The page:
I know many of you have been in the situation of feeling like you live in two different worlds but with one family.

 Thirty years ago, our Kurdish parents were too busy fighting for the Kurdish struggle. Our fathers were freedom fighters and our mothers were homemakers, although this may not be true for everyone, it is true for the majority. Now thirty years later, the world has changed. We live in the 21-century; advanced technology, high-speed Internet (not for all unfortunately), social networking sites, 3G phone network, and mixed gender friendships.

Every morning you wake up fighting a battle, a battle between your parent’s world and the future.  What you consider completely normal becomes taboo for your parents, and what is completely normal to your parents becomes imprisonment for you. You want to hang out with the opposite gender and enjoy a nice get-together without having to listen to a long “honor lecture.” Using the Internet is not a Satan-like act, you are just trying to learn a thing or two, or meet someone new, someone a little different from what you are used to everyday of your life.  Becoming friends with people other than Kurds is okay; no one is trying to turn you into the corner gangster and if they are, you are a lot smarter than that. Choosing what you want to pursue a career in (side from medicine, engineering or law) or whom you want to marry is something you will be happy with. On top of all that, your western friends question your actions, you have to go into a detailed conversation on how its culture, and that’s all you can say, because no matter how hard you try to explain your families norms and values, they wont understand where you are coming from. They live in one world, with one family.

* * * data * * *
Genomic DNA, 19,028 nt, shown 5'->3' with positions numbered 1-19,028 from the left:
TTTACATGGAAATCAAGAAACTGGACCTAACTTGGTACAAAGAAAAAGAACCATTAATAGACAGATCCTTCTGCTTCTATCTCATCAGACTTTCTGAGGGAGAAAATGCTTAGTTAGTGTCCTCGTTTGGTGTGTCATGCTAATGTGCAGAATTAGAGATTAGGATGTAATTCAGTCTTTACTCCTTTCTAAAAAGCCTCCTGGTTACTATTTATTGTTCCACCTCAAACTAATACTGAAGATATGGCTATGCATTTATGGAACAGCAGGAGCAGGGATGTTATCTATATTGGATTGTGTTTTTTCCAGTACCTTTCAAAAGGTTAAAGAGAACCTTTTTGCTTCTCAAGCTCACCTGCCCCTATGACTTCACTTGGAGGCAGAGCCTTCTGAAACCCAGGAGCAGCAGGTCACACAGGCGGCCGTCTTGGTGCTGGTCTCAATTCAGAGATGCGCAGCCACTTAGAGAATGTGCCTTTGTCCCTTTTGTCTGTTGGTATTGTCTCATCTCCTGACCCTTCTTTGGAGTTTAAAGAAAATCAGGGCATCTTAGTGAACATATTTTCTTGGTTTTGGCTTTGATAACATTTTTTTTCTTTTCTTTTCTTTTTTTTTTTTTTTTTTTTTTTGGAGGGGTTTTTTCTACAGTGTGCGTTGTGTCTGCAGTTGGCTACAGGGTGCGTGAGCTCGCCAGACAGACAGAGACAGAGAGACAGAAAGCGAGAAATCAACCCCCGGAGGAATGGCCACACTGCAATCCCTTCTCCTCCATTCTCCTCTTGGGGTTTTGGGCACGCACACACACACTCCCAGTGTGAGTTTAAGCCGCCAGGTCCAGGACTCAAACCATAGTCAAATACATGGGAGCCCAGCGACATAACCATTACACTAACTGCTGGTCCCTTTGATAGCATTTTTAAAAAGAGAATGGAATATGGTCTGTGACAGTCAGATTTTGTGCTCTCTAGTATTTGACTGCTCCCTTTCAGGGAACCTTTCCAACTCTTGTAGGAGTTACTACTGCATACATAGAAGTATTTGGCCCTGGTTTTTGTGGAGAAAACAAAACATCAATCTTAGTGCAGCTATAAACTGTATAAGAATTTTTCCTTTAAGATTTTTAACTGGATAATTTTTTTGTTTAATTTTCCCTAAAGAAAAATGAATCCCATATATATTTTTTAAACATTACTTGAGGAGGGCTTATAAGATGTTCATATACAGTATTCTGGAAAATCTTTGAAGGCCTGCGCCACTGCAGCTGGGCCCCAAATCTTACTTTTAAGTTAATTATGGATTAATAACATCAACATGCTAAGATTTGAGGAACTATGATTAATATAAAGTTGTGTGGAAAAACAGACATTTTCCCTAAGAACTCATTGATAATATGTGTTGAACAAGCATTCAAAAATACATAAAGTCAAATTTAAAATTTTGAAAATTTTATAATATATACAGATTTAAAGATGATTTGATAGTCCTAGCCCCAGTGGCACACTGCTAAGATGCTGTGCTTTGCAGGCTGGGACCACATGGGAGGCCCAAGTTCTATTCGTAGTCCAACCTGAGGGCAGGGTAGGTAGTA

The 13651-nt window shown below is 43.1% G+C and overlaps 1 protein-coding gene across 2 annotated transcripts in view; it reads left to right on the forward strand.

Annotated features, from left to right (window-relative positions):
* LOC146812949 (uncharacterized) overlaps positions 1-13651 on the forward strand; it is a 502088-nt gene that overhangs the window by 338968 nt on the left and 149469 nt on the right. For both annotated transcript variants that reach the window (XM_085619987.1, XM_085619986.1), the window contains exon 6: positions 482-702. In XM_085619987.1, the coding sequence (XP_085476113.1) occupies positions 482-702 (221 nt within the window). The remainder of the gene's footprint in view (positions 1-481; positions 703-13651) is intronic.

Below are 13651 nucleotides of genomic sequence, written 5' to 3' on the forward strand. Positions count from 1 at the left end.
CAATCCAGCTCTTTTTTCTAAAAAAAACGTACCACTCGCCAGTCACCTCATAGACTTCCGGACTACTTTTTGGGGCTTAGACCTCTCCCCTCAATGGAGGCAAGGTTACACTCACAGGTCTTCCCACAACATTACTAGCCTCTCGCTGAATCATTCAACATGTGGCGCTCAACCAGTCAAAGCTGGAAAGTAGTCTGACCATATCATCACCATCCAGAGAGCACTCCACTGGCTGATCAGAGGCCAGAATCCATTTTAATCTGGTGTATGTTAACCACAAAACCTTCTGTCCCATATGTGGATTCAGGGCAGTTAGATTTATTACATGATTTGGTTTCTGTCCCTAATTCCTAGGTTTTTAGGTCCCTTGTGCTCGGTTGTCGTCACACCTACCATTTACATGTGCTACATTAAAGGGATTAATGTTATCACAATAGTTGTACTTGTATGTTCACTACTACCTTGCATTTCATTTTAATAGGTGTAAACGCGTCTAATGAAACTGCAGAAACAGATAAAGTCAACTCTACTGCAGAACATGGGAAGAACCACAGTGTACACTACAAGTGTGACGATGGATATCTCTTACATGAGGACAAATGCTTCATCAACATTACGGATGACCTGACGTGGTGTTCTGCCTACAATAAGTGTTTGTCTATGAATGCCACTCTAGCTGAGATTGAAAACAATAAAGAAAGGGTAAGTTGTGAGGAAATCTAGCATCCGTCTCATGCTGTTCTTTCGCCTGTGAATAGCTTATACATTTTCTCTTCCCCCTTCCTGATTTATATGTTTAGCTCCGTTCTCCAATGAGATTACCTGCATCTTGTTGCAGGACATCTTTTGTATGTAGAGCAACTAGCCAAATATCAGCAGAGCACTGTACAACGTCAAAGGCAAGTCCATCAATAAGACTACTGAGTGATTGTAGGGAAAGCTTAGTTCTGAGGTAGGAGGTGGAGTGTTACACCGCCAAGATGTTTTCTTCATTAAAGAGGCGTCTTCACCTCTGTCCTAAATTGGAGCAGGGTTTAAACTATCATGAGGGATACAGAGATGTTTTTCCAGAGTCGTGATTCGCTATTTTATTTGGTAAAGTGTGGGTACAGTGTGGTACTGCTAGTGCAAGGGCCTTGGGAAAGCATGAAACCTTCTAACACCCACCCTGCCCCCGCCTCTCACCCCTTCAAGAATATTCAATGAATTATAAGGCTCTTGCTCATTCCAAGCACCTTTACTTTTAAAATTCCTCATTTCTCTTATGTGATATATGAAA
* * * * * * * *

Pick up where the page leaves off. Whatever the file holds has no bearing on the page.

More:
Yes, we have all been there, this continuous battle between your family and your beliefs.  I know it can get hard to get your parents to understand that life is different and things are continuing to change, but you have to realize they lived a different life, something which they couldn’t control, and had to grow up in and become the people they are. If it weren’t for them, you as a Kurd wouldn’t be here today; you wouldn’t be calling yourself a Kurdish-American, or British-Kurd.  We have to be thankful and realize that we are blessed to be able to think and live differently, and understand society from different perspectives. Millions of people whom are sheltered aren’t able to think and act like you and I. We are stronger, mentally and emotionally because we continue to live the battle each day. Instead of looking at it as a burden, see it as an opportunity: to learn, to grow. Bless our parents for giving us that opportunity!

Photography by and © Shamlian. (Source: http://lianaaghajanian.com/blog/2012/05/31/southern-california-kurds-trying-to-keep-it-together/)

[wc_testimonial by=”” url=”” position=”left”]1010841_267302113413038_427142816_nArticle written by Karez Hassan, from America. “I was born between Safeen and Sork Mountains in Shaqlawa, Kurdistan. I love learning about different religions, and cultures. I enjoy teaching people what I’ve learned and always giving a helping hand. I’m blunt, active, and an out-going girl, with a smile always on my face. Justice and individual freedom is what I strive for. I didn’t choose my identity, but its my choice to keep it.”[/wc_testimonial]

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